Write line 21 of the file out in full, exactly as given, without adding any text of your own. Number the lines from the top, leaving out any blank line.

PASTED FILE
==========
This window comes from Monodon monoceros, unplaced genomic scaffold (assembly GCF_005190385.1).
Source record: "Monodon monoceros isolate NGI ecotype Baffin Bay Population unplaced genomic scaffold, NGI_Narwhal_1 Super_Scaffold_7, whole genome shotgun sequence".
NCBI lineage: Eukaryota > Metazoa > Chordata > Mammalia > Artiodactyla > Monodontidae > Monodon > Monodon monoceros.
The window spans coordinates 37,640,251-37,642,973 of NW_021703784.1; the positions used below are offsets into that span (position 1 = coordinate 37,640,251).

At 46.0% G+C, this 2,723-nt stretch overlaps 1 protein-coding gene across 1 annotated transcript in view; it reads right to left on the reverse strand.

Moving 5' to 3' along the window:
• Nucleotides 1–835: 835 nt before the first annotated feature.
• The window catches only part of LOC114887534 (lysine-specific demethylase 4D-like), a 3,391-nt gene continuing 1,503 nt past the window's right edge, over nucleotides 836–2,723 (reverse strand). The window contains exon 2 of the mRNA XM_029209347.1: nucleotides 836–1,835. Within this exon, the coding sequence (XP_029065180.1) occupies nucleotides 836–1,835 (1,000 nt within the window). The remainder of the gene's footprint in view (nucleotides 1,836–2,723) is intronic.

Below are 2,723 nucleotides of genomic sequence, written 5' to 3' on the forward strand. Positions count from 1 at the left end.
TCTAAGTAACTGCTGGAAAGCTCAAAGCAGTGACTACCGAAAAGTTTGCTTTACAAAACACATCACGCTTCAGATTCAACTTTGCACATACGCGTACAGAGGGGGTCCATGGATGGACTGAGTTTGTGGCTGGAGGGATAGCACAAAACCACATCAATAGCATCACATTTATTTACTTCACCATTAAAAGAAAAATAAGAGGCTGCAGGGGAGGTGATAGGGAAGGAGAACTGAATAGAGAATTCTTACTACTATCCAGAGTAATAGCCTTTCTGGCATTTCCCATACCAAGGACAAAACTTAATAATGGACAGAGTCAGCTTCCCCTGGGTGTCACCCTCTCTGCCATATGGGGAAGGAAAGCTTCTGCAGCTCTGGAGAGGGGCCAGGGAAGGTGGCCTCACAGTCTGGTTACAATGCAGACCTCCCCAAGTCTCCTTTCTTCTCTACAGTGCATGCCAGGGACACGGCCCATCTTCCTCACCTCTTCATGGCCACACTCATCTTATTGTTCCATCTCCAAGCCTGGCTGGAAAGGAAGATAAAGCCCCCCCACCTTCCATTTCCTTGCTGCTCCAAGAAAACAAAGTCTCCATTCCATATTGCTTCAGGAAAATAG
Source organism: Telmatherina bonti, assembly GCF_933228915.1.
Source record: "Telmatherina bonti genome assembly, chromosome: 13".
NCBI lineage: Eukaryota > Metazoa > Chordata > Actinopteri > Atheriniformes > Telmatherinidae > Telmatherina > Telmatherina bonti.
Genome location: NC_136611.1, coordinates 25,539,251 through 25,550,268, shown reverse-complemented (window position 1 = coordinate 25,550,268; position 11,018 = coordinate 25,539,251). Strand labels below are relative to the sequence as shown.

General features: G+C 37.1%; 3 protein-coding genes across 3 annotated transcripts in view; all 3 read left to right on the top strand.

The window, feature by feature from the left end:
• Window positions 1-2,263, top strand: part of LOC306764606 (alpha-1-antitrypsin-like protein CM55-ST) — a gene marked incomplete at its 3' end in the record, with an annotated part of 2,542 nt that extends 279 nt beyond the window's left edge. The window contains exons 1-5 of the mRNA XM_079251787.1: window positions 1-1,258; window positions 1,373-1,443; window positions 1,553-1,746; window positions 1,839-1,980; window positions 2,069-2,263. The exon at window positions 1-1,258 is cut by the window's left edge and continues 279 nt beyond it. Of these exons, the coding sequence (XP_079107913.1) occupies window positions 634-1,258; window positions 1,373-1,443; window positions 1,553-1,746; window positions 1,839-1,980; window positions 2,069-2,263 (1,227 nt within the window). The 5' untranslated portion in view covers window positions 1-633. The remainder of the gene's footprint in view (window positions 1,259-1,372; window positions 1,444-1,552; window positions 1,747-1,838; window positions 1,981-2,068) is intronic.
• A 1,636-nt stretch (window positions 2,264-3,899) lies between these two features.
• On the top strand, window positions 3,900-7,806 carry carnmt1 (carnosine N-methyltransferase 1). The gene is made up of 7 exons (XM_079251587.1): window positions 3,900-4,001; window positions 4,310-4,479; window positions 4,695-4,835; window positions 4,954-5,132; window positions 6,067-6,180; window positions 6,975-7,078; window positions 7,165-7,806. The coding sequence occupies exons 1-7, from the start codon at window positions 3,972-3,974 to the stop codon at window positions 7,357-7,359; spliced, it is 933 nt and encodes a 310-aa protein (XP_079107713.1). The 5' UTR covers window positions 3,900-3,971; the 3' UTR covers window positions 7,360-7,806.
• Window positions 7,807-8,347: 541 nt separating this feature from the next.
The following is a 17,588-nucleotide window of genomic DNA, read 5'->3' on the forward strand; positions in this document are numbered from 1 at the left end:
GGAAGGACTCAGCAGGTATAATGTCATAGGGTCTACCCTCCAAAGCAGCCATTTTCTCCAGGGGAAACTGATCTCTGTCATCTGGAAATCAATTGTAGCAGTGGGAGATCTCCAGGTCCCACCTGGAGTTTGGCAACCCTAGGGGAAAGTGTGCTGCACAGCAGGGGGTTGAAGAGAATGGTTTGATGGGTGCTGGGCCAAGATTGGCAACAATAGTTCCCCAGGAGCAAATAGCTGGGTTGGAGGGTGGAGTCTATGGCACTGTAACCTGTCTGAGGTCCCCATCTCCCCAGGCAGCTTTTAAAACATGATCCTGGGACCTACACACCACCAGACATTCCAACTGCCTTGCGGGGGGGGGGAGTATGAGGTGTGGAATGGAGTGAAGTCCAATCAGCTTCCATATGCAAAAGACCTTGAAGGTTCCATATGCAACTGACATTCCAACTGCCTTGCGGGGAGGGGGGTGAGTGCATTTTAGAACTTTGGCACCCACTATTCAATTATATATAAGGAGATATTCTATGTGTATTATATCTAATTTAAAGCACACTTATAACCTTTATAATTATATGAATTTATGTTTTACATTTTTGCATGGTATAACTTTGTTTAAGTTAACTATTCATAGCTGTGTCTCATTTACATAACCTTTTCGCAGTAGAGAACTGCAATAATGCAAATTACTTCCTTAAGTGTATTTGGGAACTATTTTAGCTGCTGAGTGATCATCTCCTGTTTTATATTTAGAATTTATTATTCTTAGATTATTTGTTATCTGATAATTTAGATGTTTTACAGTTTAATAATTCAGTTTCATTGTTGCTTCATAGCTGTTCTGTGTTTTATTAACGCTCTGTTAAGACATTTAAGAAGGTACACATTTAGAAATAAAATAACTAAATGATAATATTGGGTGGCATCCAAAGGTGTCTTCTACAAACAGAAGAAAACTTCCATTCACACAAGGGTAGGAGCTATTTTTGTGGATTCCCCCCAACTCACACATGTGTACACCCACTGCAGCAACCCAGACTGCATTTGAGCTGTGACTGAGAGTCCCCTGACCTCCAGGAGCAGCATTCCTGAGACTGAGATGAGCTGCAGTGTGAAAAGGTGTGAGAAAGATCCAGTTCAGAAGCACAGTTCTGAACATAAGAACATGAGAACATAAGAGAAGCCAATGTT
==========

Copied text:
The following is a 17,588-nucleotide window of genomic DNA, read 5'->3' on the forward strand; positions in this document are numbered from 1 at the left end: